Chris Bowick, a cable vet who last served as SVP of engineering and the CTO of Cox Communications, has been named to the board of network access technology specialist Calix, replacing Michael Ashby, who retired as CFO in February.
Bowick, who retired from Cox in 2009, founded and currently serves as president of The Bowick Group, a provider of technology, product, business and executive development advice and counsel to clients in the cable and telecom industries. Bowick also serves on the board of directors of ViXS Systems and Minerva Networks, and is a technical advisor to Gainspeed, a startup that is developing a "virtual" Converged Cable Access Platform (CCAP).
Before Cox, Bowick also served in key technology leadership slots at Charter Communications (in 2011, as interim CTO), Jones Intercable (now part of Comcast) and Scientific-Atlanta (now part of Cisco Systems).
“Calix has proven to be a leader in the broadband access market in North America over the course of the last decade through innovation, vision, and execution," said Bowick, in a statement. "The company is well positioned to capitalize on the emerging convergence of cable and telecom markets as service providers increasingly turn to fiber based solutions to deliver the speed and quality of service being demanded by both business and residential consumers. I am looking forward to joining the Calix team as the company executes on its next phase of growth.”
Calix announced separately that Grande Communications has tapped the vendor’s E7-2 Ethernet Service Access Platform, 700GE family of optical network terminals, and its new Compass Open Link Cable software to power the operator’s new 1 Gbps broadband service in West Austin, Texas.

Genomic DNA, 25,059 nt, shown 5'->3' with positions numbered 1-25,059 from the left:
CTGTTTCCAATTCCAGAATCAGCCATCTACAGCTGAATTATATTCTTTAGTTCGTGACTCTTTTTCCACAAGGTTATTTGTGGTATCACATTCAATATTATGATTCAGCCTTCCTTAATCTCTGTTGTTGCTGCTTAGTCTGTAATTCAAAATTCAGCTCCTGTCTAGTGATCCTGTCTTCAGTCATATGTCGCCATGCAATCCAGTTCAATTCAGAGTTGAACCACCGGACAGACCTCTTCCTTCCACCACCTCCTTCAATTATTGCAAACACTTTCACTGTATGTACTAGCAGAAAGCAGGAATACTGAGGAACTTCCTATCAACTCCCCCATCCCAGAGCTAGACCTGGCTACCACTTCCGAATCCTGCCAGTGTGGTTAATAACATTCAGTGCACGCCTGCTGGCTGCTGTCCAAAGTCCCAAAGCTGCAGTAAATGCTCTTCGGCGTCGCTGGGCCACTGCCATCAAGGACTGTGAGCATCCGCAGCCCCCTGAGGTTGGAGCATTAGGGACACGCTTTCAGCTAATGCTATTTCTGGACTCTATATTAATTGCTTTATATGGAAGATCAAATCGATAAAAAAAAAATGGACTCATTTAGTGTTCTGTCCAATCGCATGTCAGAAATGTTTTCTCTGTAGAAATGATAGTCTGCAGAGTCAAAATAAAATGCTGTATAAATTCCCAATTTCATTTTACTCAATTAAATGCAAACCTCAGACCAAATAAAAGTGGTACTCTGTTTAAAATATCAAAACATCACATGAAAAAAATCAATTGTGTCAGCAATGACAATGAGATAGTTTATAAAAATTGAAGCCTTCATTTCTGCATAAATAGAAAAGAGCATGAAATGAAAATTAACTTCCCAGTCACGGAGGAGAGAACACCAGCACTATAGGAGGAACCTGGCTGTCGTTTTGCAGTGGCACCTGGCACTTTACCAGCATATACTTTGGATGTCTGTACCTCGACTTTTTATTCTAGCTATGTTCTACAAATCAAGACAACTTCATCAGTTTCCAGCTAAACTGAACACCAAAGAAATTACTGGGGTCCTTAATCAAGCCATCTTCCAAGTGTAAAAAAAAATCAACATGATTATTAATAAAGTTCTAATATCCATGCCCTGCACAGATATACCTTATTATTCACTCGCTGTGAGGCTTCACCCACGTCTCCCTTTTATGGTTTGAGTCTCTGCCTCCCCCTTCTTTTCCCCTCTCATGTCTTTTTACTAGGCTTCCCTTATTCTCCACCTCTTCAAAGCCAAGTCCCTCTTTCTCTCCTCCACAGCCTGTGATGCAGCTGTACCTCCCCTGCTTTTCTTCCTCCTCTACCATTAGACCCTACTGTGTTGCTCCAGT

Notably, Calix said that its Open Link Cable product will enable Grande to provision GPON services using its legacy DOCSIS platform, adding that the system “is based on concepts” introduced by the CableLabs-led DOCSIS Provisioning of EPON (DPoE) specs and is designed to align with DOCSIS Provisioning of GPON (DPoG) specs that are currently in development.
Grande introduced its “Power 1000” tier in Austin in February, joining AT&T’s budding deployment of its 1-Gig capable U-verse with Gigapower platform, and Google Fiber’s coming launch in the speed-happy market. At the time, Grande said it was to make its Power 1000 service available to about a quarter of the 75,000 homes in Austin served by the company.
Grande’s broadband cap-free Power 1000 service will be available to about a quarter of the 75,000 homes in Austin served by the company, a Grande official said. Grande has not yet decided if or when it might extend similar 1-Gig offerings in its other service areas, which include San Antonio, Dallas, San Marcos, Waco, Corpus Christi, Midland and Odessa.
“The rising tide of gigabit deployments across the nation is causing cable providers to seek a more rapid path to gigabit speeds while leveraging their existing operational infrastructures,” Bowick said. “DOCSIS 3.1 shows promise in the future, but it is still years away from commercial viability and availability. Solutions like Open Link Cable, GPON, and the Calix E7s snap into existing cable infrastructure, making the leap to gigabit services for cable companies like Grande efficient and cost-effective today.”